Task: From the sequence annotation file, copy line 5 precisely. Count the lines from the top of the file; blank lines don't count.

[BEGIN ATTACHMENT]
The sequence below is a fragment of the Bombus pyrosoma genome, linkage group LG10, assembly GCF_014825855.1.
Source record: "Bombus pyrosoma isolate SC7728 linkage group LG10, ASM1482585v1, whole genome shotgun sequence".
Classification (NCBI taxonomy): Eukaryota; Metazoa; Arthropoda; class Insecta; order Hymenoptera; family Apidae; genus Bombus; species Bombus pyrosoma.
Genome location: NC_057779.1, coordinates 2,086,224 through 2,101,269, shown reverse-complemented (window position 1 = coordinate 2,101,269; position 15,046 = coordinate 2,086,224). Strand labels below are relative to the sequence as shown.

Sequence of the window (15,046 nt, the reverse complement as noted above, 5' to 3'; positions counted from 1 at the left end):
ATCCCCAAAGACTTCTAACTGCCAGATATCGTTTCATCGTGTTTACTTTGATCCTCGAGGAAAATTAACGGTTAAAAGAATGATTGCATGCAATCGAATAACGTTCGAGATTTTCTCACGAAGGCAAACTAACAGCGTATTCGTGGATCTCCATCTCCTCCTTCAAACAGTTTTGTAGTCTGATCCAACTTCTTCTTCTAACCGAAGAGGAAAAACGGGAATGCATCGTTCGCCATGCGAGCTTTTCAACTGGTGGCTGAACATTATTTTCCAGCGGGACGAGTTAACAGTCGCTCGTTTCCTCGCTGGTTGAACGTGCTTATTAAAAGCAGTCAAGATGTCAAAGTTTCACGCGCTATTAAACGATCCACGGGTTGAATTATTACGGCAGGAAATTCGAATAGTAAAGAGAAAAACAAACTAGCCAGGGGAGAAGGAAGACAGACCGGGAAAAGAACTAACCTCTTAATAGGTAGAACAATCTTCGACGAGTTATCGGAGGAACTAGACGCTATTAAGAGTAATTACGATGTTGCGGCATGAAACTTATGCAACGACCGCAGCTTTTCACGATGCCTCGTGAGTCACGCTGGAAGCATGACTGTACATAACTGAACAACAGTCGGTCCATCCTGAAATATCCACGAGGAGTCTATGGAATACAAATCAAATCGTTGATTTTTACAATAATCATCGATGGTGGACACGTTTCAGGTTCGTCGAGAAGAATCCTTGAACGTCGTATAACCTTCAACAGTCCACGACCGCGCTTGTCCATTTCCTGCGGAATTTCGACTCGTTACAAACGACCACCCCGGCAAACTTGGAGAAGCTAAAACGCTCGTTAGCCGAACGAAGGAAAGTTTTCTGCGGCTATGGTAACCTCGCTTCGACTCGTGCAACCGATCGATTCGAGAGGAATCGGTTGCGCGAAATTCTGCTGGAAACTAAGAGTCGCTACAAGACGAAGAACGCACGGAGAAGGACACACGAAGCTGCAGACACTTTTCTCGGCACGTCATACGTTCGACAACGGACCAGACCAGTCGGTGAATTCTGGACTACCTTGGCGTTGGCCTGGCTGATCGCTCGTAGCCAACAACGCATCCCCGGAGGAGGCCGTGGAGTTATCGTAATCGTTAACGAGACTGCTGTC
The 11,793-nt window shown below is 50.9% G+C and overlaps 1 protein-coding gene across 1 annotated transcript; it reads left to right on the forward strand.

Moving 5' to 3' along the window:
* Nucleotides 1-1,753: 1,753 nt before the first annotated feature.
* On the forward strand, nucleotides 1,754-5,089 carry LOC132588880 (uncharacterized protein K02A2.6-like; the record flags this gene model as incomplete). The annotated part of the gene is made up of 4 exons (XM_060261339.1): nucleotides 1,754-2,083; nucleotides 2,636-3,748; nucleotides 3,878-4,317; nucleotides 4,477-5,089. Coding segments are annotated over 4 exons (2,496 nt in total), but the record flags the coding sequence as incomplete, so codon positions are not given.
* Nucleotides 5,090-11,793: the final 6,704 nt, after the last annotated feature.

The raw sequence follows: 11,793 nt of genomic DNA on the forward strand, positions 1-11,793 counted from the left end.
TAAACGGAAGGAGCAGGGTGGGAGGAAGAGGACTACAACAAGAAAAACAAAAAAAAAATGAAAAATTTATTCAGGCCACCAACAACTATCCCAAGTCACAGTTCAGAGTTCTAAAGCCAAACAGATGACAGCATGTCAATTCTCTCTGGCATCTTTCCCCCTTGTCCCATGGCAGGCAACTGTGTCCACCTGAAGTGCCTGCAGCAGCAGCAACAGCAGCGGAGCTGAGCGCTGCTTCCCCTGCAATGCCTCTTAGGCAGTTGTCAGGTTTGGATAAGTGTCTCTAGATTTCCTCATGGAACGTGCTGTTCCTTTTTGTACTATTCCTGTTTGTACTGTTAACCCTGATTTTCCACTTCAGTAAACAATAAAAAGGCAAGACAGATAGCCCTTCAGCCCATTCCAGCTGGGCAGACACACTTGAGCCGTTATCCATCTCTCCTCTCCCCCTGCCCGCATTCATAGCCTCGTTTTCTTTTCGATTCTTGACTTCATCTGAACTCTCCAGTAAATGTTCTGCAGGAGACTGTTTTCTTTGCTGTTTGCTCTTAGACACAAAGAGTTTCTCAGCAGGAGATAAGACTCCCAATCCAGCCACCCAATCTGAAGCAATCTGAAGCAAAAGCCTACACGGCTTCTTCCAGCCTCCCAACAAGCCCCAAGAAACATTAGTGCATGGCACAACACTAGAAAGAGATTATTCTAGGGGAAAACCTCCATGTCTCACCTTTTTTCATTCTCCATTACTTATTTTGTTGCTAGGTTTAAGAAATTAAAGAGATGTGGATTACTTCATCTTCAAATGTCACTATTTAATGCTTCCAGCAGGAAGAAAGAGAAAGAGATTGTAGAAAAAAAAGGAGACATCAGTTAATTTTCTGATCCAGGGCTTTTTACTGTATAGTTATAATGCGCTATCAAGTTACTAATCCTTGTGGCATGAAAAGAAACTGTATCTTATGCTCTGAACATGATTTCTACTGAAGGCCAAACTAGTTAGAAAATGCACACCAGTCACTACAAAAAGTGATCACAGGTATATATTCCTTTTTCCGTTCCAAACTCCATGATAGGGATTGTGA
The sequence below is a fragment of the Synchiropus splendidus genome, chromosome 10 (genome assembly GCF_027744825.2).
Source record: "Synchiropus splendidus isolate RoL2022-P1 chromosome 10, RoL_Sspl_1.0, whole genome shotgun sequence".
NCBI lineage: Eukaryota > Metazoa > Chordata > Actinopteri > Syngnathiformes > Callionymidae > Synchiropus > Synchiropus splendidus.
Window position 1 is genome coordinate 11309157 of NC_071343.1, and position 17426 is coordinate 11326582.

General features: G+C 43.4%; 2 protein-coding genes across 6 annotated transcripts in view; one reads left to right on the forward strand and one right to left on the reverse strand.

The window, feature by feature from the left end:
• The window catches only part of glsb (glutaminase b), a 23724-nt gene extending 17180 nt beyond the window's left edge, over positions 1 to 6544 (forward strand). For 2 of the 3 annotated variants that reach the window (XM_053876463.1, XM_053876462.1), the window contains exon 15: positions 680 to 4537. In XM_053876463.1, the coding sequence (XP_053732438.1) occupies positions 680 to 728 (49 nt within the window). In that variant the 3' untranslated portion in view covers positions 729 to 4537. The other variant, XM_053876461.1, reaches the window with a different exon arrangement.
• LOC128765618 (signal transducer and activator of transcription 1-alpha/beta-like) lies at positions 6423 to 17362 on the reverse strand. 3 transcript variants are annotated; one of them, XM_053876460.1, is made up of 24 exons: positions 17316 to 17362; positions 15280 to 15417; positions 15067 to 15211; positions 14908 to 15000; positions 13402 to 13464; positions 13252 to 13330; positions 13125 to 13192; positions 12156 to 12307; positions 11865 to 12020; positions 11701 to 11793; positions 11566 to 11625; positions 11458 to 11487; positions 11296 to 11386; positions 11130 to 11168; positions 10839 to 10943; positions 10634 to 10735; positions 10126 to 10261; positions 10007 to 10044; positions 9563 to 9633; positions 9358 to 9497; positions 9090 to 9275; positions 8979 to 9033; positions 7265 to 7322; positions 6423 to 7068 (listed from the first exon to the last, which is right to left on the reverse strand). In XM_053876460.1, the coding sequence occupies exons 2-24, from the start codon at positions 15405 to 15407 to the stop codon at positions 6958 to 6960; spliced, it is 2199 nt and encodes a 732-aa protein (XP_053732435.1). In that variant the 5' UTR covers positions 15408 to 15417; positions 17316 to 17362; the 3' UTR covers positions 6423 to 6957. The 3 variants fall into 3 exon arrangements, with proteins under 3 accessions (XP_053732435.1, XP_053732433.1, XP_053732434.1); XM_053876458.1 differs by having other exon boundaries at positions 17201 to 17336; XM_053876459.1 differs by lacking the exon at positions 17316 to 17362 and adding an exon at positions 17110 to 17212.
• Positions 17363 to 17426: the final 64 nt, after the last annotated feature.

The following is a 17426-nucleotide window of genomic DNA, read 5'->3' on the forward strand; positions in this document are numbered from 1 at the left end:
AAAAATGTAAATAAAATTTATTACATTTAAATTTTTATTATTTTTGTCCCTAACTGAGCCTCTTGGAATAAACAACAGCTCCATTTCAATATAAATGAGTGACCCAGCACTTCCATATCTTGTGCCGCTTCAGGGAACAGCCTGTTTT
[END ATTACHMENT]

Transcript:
Sequence of the window (15,046 nt, the reverse complement as noted above, 5' to 3'; positions counted from 1 at the left end):